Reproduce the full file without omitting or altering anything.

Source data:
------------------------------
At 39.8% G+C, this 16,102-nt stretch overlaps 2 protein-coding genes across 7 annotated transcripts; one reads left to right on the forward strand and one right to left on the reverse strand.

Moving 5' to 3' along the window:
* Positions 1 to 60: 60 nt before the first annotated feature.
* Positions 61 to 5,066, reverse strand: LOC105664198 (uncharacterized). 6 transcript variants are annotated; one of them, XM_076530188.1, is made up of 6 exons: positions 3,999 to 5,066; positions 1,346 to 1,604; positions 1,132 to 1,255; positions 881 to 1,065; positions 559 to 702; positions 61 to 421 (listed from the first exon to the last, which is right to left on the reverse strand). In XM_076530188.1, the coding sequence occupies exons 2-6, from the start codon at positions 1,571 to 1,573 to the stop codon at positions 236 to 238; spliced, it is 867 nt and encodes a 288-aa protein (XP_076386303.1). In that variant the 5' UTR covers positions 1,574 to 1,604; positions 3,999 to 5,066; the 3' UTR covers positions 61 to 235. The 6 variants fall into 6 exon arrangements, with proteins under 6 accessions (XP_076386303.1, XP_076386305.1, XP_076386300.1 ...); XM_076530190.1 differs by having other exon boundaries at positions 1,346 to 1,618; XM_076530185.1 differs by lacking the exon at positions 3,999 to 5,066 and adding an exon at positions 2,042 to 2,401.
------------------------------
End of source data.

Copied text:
At 39.8% G+C, this 16,102-nt stretch overlaps 2 protein-coding genes across 7 annotated transcripts; one reads left to right on the forward strand and one right to left on the reverse strand.

Moving 5' to 3' along the window:
* Positions 1 to 60: 60 nt before the first annotated feature.
* Positions 61 to 5,066, reverse strand: LOC105664198 (uncharacterized). 6 transcript variants are annotated; one of them, XM_076530188.1, is made up of 6 exons: positions 3,999 to 5,066; positions 1,346 to 1,604; positions 1,132 to 1,255; positions 881 to 1,065; positions 559 to 702; positions 61 to 421 (listed from the first exon to the last, which is right to left on the reverse strand). In XM_076530188.1, the coding sequence occupies exons 2-6, from the start codon at positions 1,571 to 1,573 to the stop codon at positions 236 to 238; spliced, it is 867 nt and encodes a 288-aa protein (XP_076386303.1). In that variant the 5' UTR covers positions 1,574 to 1,604; positions 3,999 to 5,066; the 3' UTR covers positions 61 to 235. The 6 variants fall into 6 exon arrangements, with proteins under 6 accessions (XP_076386303.1, XP_076386305.1, XP_076386300.1 ...); XM_076530190.1 differs by having other exon boundaries at positions 1,346 to 1,618; XM_076530185.1 differs by lacking the exon at positions 3,999 to 5,066 and adding an exon at positions 2,042 to 2,401.